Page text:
News | Antiplatelet and Anticoagulation Therapies | February 09, 2017

Rivaroxaban Shows Superiority Over Aspirin in Patients With Coronary and Peripheral Artery Disease

COMPASS Study ended early because of it reached pre-specified criteria for superiority

Xarelto, rivaroxaban, COMPASS study, ends early,

February 9, 2017 — Janssen Research & Development LLC (Janssen) announced that the Phase 3 COMPASS trial is stopping earlier than planned. The trial was evaluating the efficacy and safety of Xarelto (rivaroxaban) for the prevention of major adverse cardiac events (MACE), including cardiovascular death, myocardial infarction and stroke in patients with coronary artery disease (CAD) or with peripheral artery disease (PAD). The decision to stop the trial is based on the recommendation of the study's independent Data Monitoring Committee (DMC), as the primary MACE endpoint has reached its pre-specified criteria for superiority.

The estimated study completion date for the COMPASS trial had been March 2018. Given the magnitude of effect, Janssen, Bayer and the Population Health Research Institute (PHRI), which collaborated on the COMPASS clinical trial, will offer rivaroxaban to study participants in an open-label extension trial.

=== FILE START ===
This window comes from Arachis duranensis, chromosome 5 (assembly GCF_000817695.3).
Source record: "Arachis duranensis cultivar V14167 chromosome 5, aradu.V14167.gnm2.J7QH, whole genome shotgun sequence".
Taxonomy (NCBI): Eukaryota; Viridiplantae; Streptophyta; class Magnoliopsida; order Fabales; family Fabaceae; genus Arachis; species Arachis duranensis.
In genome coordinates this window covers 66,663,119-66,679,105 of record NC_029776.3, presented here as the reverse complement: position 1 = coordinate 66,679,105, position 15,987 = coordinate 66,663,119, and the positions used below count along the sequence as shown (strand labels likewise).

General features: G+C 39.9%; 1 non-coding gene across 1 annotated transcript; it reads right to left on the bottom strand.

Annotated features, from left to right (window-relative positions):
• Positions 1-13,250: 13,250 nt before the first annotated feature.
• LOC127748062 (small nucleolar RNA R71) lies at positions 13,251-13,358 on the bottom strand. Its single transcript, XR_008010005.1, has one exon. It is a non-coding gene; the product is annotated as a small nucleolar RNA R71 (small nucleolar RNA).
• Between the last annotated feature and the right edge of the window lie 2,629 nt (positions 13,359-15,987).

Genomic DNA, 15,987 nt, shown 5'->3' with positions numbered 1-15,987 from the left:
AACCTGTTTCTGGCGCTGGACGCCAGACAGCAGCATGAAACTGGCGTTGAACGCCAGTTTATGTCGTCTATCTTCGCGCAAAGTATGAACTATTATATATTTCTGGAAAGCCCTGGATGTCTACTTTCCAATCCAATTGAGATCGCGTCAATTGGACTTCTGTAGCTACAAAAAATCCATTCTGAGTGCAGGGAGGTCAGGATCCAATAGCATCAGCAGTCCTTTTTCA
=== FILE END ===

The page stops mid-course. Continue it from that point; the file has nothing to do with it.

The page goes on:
The COMPASS trial evaluated Xarelto in patients with CAD or PAD. It enrolled 27,402 patients from more than 600 sites across more than 30 countries worldwide. In the study, patients were randomized to receive either rivaroxaban 2.5 mg twice daily in addition to aspirin 100 mg once daily, rivaroxaban 5 mg twice daily alone, or aspirin 100 mg once daily alone.

A complete analysis of the data from the COMPASS trial is expected to be presented at a medical meeting in 2017.

Xarelto is a prescription medicine used to reduce the risk of stroke and blood clots in people with atrial fibrillation, not caused by a heart valve problem. For patients currently well managed on warfarin, there is limited information on how Xarelto and warfarin compare in reducing the risk of stroke.

Xarelto is also a prescription medicine used to treat deep vein thrombosis and pulmonary embolism, and to help reduce the risk of these conditions occurring again.

It can also be prescribed to reduce the risk of forming a blood clot in the legs and lungs of people who have just had knee or hip replacement surgery.

Read the article “Advantages and Disadvantages of Novel Oral Anticoagulants.”

Read the article “Questions Remain on DAPT Prolongation.“

For more information: www.janssen.com

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